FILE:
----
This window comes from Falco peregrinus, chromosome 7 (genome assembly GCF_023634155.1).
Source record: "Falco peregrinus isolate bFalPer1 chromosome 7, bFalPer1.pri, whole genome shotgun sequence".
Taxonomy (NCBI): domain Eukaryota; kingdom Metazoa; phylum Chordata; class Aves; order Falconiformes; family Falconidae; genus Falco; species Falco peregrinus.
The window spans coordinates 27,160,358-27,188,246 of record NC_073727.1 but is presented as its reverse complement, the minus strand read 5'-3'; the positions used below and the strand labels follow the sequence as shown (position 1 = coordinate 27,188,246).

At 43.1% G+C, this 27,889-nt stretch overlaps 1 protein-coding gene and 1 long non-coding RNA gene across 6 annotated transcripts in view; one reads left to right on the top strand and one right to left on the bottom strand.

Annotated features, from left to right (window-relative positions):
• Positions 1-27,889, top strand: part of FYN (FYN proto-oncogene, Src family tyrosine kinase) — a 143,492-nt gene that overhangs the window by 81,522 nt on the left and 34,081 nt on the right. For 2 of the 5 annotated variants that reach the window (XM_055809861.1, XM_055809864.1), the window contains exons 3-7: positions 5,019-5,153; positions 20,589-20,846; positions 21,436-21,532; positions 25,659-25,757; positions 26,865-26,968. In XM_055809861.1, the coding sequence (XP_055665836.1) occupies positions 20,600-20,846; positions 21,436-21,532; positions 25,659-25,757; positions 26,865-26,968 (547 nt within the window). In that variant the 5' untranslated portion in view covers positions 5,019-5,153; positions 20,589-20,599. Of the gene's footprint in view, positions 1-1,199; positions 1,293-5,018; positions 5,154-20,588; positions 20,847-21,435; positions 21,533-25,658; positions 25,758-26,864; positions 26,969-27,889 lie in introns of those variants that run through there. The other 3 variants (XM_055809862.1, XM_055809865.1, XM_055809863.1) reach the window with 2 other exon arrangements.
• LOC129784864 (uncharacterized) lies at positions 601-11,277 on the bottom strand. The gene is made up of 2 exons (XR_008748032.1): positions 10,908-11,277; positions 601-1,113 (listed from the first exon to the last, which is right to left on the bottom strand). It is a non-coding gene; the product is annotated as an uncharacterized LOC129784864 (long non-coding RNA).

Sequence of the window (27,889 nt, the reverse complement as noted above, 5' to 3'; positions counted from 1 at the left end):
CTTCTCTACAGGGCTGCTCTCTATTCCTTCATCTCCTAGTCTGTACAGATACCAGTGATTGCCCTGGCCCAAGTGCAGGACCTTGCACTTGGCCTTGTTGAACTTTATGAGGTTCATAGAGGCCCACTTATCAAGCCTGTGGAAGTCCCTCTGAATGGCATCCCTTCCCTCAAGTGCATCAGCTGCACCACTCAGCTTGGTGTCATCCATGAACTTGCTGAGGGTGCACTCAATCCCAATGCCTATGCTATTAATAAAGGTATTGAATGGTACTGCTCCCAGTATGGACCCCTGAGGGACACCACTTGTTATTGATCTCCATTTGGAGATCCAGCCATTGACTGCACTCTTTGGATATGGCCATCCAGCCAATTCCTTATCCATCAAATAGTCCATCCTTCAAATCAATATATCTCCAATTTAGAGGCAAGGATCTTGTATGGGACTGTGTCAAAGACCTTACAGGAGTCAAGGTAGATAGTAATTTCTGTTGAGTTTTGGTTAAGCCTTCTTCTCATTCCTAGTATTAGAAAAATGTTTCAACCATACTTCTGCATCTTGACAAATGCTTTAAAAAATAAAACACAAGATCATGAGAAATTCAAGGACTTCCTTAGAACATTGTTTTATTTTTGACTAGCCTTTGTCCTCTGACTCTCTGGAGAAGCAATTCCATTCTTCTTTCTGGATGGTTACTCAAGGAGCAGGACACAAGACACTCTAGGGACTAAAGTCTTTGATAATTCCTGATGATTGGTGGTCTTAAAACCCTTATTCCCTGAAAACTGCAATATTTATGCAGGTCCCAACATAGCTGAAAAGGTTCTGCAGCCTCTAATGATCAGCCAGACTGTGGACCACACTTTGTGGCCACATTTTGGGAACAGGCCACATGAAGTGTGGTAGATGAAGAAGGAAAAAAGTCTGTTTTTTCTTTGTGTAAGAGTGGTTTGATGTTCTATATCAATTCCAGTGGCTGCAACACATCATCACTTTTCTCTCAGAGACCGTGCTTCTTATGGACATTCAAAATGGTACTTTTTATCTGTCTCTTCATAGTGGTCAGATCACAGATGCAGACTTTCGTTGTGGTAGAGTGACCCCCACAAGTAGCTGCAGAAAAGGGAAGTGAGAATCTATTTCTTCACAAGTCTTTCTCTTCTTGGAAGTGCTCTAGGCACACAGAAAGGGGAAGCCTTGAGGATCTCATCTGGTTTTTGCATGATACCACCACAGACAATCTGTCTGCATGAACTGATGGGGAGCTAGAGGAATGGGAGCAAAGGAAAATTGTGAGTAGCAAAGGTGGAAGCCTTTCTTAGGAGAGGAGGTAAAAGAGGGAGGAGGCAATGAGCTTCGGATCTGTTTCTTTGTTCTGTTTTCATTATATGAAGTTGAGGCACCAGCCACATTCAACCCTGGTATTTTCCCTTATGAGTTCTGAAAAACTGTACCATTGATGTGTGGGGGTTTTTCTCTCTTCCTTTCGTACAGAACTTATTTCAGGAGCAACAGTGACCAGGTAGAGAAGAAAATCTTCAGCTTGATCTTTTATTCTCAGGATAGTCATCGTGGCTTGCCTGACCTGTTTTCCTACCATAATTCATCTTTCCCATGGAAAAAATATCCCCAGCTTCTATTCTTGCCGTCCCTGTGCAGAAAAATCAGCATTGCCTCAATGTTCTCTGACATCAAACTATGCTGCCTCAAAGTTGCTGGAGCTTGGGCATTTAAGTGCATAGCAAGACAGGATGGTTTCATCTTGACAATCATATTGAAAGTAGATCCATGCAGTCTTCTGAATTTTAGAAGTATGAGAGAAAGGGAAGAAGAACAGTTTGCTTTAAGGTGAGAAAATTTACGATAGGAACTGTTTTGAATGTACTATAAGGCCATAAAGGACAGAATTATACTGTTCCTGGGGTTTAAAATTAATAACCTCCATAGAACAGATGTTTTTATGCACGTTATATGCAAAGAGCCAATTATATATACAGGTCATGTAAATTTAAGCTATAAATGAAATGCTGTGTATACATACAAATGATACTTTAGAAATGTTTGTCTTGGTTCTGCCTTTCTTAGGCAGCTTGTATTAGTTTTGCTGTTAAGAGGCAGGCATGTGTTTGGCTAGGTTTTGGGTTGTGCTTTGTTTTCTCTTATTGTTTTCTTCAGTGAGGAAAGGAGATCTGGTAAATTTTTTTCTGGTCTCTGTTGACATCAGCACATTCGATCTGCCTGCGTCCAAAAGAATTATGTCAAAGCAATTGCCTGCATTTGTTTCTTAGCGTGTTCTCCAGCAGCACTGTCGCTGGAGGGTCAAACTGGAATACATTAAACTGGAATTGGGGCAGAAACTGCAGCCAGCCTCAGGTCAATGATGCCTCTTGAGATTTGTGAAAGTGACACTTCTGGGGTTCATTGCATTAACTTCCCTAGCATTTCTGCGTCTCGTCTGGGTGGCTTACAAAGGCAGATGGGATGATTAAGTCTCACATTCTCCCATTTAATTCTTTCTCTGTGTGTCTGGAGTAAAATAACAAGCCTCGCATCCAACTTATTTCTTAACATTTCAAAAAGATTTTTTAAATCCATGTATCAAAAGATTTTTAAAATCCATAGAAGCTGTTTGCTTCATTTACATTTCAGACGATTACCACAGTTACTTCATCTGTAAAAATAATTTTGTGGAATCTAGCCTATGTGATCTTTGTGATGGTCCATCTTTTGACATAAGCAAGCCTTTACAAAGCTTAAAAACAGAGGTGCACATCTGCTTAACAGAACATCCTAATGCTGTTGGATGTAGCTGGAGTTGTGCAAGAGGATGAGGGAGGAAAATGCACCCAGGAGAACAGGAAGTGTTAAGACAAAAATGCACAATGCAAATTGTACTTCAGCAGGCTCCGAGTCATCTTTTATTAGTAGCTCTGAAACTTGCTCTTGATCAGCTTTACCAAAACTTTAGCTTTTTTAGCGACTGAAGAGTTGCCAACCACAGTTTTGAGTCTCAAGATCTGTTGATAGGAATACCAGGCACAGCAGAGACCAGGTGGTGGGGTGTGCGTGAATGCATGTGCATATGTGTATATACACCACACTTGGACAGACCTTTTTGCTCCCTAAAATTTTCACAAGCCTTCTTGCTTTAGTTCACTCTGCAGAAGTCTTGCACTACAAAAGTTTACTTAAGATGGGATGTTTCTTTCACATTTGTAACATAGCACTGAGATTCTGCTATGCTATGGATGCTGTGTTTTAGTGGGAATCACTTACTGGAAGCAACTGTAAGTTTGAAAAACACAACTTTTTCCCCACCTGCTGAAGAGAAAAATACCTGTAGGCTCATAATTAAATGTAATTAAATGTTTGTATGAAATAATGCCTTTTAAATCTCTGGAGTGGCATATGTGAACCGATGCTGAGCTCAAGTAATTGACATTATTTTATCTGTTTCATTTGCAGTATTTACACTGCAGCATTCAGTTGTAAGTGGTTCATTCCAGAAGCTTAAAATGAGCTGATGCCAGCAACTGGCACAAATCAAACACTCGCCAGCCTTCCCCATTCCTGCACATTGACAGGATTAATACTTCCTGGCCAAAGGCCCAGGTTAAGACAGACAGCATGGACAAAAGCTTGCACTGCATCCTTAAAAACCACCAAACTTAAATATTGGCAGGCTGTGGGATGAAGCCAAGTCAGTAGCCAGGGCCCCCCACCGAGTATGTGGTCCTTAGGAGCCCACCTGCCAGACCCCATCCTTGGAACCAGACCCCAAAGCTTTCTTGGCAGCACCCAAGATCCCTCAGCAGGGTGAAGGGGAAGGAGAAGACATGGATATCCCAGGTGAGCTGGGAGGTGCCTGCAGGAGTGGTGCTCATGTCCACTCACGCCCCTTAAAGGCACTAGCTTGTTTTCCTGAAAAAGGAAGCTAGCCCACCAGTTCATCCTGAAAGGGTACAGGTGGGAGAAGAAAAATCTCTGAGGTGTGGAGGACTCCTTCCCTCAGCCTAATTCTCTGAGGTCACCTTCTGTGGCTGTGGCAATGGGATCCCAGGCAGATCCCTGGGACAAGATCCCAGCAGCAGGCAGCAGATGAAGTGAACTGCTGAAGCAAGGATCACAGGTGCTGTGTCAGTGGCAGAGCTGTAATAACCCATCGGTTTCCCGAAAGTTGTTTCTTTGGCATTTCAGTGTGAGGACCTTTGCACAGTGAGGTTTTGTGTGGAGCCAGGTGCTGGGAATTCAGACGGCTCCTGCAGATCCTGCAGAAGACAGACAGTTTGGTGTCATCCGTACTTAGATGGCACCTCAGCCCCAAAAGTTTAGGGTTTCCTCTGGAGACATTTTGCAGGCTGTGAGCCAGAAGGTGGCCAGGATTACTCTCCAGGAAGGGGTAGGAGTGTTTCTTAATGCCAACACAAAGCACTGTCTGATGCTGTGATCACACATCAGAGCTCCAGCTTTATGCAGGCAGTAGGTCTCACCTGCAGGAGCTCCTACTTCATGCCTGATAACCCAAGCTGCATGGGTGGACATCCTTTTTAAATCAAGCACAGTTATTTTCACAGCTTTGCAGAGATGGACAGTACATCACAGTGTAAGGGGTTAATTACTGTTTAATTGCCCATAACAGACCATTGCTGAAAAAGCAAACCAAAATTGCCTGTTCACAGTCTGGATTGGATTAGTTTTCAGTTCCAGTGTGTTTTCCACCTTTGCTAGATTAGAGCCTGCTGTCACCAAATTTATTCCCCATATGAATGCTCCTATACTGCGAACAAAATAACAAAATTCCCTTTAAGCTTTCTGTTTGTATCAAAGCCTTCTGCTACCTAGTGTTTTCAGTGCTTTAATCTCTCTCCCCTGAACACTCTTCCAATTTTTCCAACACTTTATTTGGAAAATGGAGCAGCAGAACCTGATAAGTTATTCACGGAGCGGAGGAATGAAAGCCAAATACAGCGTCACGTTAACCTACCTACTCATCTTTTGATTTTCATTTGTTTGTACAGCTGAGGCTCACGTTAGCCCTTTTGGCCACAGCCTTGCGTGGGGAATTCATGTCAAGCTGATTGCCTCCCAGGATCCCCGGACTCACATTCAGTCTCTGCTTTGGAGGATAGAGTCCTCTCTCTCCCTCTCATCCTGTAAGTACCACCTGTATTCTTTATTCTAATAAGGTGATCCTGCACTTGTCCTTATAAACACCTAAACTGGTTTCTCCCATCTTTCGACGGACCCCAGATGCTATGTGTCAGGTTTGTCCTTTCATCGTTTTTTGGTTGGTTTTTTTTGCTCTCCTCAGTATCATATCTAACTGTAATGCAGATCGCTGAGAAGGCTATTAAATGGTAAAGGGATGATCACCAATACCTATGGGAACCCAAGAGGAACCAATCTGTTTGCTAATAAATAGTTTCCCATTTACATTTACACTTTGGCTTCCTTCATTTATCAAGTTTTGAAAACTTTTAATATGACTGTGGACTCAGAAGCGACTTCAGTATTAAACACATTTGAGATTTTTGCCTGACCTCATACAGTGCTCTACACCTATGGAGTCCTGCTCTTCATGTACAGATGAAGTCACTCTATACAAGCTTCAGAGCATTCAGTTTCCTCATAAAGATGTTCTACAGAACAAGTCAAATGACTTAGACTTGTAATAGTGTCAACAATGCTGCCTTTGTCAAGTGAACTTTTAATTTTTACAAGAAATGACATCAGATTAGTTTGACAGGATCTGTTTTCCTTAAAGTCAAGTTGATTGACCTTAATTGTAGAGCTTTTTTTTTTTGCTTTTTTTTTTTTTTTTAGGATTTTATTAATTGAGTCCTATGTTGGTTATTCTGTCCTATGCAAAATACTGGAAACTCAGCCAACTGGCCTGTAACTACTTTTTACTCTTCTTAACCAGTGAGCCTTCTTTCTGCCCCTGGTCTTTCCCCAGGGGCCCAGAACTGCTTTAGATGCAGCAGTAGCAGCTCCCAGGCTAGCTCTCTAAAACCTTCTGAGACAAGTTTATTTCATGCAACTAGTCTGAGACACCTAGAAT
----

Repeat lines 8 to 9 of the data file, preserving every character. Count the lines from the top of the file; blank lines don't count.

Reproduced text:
• LOC129784864 (uncharacterized) lies at positions 601-11,277 on the bottom strand. The gene is made up of 2 exons (XR_008748032.1): positions 10,908-11,277; positions 601-1,113 (listed from the first exon to the last, which is right to left on the bottom strand). It is a non-coding gene; the product is annotated as an uncharacterized LOC129784864 (long non-coding RNA).

Sequence of the window (27,889 nt, the reverse complement as noted above, 5' to 3'; positions counted from 1 at the left end):